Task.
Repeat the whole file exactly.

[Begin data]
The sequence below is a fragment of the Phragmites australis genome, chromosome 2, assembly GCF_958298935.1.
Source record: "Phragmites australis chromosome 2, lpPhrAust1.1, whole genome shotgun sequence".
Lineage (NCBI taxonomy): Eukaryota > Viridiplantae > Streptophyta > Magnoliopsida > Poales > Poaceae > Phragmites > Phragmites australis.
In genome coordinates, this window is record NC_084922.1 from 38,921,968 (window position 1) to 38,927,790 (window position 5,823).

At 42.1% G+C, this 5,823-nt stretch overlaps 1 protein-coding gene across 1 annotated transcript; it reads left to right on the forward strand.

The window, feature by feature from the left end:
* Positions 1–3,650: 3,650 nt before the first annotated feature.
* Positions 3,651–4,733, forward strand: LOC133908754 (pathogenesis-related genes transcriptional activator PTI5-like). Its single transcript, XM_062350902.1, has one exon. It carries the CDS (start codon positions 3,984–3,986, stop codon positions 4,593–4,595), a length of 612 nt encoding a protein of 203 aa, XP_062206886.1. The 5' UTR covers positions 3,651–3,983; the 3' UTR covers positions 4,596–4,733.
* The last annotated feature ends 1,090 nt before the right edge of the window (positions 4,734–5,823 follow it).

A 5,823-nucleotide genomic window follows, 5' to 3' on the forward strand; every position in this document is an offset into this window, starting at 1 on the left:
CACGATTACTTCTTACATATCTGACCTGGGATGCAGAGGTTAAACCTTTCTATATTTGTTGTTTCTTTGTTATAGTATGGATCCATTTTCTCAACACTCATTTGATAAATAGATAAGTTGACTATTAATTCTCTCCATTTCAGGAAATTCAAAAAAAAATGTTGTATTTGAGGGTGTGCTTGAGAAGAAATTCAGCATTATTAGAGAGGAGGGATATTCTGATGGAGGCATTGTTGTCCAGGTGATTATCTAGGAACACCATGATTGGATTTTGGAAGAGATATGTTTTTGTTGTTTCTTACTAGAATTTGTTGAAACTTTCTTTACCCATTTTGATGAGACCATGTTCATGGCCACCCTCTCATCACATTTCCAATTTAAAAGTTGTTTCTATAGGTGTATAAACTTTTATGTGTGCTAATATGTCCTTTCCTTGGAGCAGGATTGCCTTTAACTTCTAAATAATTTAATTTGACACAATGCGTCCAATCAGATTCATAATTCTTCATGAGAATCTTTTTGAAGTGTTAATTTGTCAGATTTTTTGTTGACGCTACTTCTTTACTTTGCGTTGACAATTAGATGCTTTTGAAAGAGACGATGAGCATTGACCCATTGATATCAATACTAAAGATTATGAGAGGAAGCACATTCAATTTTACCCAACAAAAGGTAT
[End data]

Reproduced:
The sequence below is a fragment of the Phragmites australis genome, chromosome 2, assembly GCF_958298935.1.
Source record: "Phragmites australis chromosome 2, lpPhrAust1.1, whole genome shotgun sequence".
Lineage (NCBI taxonomy): Eukaryota > Viridiplantae > Streptophyta > Magnoliopsida > Poales > Poaceae > Phragmites > Phragmites australis.
In genome coordinates, this window is record NC_084922.1 from 38,921,968 (window position 1) to 38,927,790 (window position 5,823).

At 42.1% G+C, this 5,823-nt stretch overlaps 1 protein-coding gene across 1 annotated transcript; it reads left to right on the forward strand.

The window, feature by feature from the left end:
* Positions 1–3,650: 3,650 nt before the first annotated feature.
* Positions 3,651–4,733, forward strand: LOC133908754 (pathogenesis-related genes transcriptional activator PTI5-like). Its single transcript, XM_062350902.1, has one exon. It carries the CDS (start codon positions 3,984–3,986, stop codon positions 4,593–4,595), a length of 612 nt encoding a protein of 203 aa, XP_062206886.1. The 5' UTR covers positions 3,651–3,983; the 3' UTR covers positions 4,596–4,733.
* The last annotated feature ends 1,090 nt before the right edge of the window (positions 4,734–5,823 follow it).

A 5,823-nucleotide genomic window follows, 5' to 3' on the forward strand; every position in this document is an offset into this window, starting at 1 on the left:
CACGATTACTTCTTACATATCTGACCTGGGATGCAGAGGTTAAACCTTTCTATATTTGTTGTTTCTTTGTTATAGTATGGATCCATTTTCTCAACACTCATTTGATAAATAGATAAGTTGACTATTAATTCTCTCCATTTCAGGAAATTCAAAAAAAAATGTTGTATTTGAGGGTGTGCTTGAGAAGAAATTCAGCATTATTAGAGAGGAGGGATATTCTGATGGAGGCATTGTTGTCCAGGTGATTATCTAGGAACACCATGATTGGATTTTGGAAGAGATATGTTTTTGTTGTTTCTTACTAGAATTTGTTGAAACTTTCTTTACCCATTTTGATGAGACCATGTTCATGGCCACCCTCTCATCACATTTCCAATTTAAAAGTTGTTTCTATAGGTGTATAAACTTTTATGTGTGCTAATATGTCCTTTCCTTGGAGCAGGATTGCCTTTAACTTCTAAATAATTTAATTTGACACAATGCGTCCAATCAGATTCATAATTCTTCATGAGAATCTTTTTGAAGTGTTAATTTGTCAGATTTTTTGTTGACGCTACTTCTTTACTTTGCGTTGACAATTAGATGCTTTTGAAAGAGACGATGAGCATTGACCCATTGATATCAATACTAAAGATTATGAGAGGAAGCACATTCAATTTTACCCAACAAAAGGTAT